Programme evaluation – break out groups – discussion write up
Thinking about an evaluation of the group’s work/impact:
- what is the overall purpose of the evaluation?
- at a high level, What do we need to know?
- when do we need to know it?
What is the purpose of evaluation? Ensure that our actions work to achieve the vision and ask ourselves whether we did what we set out to do. Focus on the process of evaluation, not just impact (important to be clear about exactly how impact is measured).
When looking at evaluating the change we want to see, it would be helpful to review the group’s theoretical perspective. Theory of change or theory of unlearning? The challenge will be to evaluate how old knowledge and behaviours which are so deeply entrenched are unlearned and changed in the long term.
What do we need to know and when? Evaluation should be ongoing. SG’s role is to bring partners together now and in 5 to 10 years to continue evaluating. Concerns were shared about the sustainability of the work if the programme ends. Ideally, partners should be empowered to keep the work going.
Need to ensure that all four work streams are working together.
Work of the group has a huge remit – difficult to capture in an evaluation.
Important to identify key milestones for each work stream to be able to assess progress.
Both qualitative (particularly case studies) and quantitative methods have merit.
Data. Some data is held but it’s not always detailed or nuanced. It doesn’t capture the gaps e.g people who fell out of the system and why that happened.
Essential for data to link to all four workstreams. Link collection of it to the workstream visions
Evaluation needs to have realistic timescales – change would be in the long term. Need to be clear about what we mean by long term: 5 years? Generational?
Need to have a baseline to measure against
Need to have a focus on how things have changed for the individual learner
Need to evaluate continually, including the processes used to deliver interventions which will improve outcomes. This ensures continuous learning and improvement, taking practical action to demonstrate that concerns are being listened to, resulting in high levels of buy in and engagement, particularly in children and young people
Specific issues which were suggested for consideration as part of evaluation:
- recruitment and retention over a long period of time
- nebulous concepts e.g wellbeing – how do we measure these?
- growing Awareness - the step before Attitude Change which requires measuring, eg have you seen? Have you heard? Have you engaged with?
- policy and school improvement plans – is there a space for a focus on anti-racism to allow schools to develop and engage others?
- how could inspections be used to capture real change on the ground?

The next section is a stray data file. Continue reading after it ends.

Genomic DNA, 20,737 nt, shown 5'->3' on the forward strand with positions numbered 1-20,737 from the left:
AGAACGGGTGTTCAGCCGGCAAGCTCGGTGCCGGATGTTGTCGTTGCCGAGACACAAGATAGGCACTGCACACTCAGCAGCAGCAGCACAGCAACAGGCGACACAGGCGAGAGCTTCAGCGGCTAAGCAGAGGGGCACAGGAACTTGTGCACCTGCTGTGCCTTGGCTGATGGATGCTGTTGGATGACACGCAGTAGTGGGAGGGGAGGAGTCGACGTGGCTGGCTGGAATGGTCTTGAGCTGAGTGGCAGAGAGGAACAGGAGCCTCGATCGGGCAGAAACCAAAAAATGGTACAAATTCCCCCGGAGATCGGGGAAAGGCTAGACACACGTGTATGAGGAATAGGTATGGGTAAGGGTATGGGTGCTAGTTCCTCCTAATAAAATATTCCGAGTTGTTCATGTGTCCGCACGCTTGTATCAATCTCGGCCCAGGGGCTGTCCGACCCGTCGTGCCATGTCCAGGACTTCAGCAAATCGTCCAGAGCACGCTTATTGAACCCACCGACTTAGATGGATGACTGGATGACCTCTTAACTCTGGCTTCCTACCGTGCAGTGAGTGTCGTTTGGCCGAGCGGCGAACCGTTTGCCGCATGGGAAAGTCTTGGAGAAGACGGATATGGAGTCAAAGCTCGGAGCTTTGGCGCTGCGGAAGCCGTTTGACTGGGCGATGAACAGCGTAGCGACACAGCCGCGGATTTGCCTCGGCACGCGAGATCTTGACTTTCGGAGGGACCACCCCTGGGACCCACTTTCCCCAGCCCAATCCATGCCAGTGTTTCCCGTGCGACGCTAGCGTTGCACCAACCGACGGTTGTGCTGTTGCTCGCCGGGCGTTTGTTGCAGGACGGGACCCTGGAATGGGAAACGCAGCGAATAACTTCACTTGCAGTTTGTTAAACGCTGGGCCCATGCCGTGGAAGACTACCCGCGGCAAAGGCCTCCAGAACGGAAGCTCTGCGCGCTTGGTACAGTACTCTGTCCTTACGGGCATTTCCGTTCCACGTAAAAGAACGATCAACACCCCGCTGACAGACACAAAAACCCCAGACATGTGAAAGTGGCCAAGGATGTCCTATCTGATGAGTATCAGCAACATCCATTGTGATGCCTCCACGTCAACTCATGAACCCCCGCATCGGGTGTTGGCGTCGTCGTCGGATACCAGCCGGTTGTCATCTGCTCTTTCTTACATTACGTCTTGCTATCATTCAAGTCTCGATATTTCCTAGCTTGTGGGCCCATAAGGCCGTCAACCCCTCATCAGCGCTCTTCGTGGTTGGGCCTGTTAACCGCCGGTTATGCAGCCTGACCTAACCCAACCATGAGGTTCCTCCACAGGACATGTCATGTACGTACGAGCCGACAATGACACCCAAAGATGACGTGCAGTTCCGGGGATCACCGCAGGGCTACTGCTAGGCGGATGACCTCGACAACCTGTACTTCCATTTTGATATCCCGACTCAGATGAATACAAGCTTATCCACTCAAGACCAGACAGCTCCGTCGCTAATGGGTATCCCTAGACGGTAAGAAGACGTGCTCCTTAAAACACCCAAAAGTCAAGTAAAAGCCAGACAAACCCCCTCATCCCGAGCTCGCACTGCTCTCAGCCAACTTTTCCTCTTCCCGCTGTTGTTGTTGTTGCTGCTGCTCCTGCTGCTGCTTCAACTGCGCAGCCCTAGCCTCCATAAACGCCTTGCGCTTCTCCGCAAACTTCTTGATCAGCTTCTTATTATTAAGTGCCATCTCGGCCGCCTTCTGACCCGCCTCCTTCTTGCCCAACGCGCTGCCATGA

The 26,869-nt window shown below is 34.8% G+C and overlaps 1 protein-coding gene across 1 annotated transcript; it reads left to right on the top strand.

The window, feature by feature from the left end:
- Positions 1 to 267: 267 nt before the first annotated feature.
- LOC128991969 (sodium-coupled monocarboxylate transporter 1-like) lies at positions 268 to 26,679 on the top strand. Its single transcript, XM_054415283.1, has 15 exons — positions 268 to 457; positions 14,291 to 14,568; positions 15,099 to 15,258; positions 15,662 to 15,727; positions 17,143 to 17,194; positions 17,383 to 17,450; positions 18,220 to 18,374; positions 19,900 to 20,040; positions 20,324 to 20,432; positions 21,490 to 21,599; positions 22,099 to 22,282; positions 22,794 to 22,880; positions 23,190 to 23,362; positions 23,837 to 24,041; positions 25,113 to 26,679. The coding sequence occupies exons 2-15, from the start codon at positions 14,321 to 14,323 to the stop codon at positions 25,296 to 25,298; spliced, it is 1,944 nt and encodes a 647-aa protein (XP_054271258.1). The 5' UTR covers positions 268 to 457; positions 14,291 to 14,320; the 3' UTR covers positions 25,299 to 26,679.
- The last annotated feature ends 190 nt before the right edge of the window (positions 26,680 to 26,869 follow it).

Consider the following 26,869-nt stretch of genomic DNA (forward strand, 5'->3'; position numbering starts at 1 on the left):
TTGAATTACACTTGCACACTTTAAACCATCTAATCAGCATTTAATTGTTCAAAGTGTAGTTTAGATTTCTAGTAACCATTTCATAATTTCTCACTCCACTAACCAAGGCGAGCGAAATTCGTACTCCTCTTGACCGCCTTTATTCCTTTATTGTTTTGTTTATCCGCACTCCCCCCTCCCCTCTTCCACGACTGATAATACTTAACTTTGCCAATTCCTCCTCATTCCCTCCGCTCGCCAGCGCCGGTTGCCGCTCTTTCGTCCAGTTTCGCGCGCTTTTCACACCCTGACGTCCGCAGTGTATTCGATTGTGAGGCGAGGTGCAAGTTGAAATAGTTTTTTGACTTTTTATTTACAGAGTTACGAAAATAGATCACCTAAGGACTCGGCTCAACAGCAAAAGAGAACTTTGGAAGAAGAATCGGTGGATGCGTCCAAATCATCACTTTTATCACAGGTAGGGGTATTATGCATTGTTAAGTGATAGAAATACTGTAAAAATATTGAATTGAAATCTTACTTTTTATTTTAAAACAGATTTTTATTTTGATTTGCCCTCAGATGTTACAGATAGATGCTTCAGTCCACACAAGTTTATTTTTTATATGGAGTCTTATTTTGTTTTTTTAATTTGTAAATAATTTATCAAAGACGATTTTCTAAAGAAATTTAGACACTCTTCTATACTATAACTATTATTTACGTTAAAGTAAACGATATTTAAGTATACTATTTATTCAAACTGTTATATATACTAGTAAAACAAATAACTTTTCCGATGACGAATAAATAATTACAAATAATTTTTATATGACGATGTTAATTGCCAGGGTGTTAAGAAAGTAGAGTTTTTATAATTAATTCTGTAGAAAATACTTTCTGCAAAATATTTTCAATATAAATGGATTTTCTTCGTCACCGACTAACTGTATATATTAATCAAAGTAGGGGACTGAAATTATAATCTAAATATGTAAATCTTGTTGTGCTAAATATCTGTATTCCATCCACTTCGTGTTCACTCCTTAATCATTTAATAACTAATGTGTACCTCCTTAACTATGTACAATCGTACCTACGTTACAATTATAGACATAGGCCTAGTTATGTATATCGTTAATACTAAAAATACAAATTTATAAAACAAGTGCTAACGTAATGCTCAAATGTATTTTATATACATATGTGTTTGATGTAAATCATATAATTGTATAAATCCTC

Thinking about the evaluation approach and the role of the group:
- do you have any comments on the process (Evaluability Assessment) identified in this paper to work through how best the Race Equality and Anti-Racism in Education programme can be evaluated?
- how should the REAREP group take forward the approach? This could involve sub-groups or the whole group (or a combination)
- would contracting an external facilitator to take forward evaluation in collaboration with the group be beneficial?
Specify methods of evaluation for each output: how did things chance? A lot of these outputs will be new since this type of data has not been collected before. This requires innovative steps to create new evaluations.
A complex approach e.g Theory of Change, is not always the optimum one
Differing views on the creation of an evaluation sub group: generally, not keen on a separate evaluation sub-group, in order to be mindful of not putting additional burdens on participants, however the point was made that each workstream needs to input to any evaluation undertaken.
Agree with the recommendation on an external facilitator, but this should be someone/organisation with a relevant lived experience, anti-racist knowledge, and an education background. However, since this may be difficult to find, so consideration should be given to who has control and power over the process of evaluation. People with anti-racist knowledge, education background and lived experience could be driving the plans and analysing the data that the external evaluator gathers. Commissioning a separate researcher from a minority ethnic background and anti-racist knowledge to support analysis of data would be welcome and possibly more easily achievable.
Need to consider how the voice of children and young people will be reflected in any evaluation process, ensuring it benefits those that the group is trying to target and improve outcomes for.
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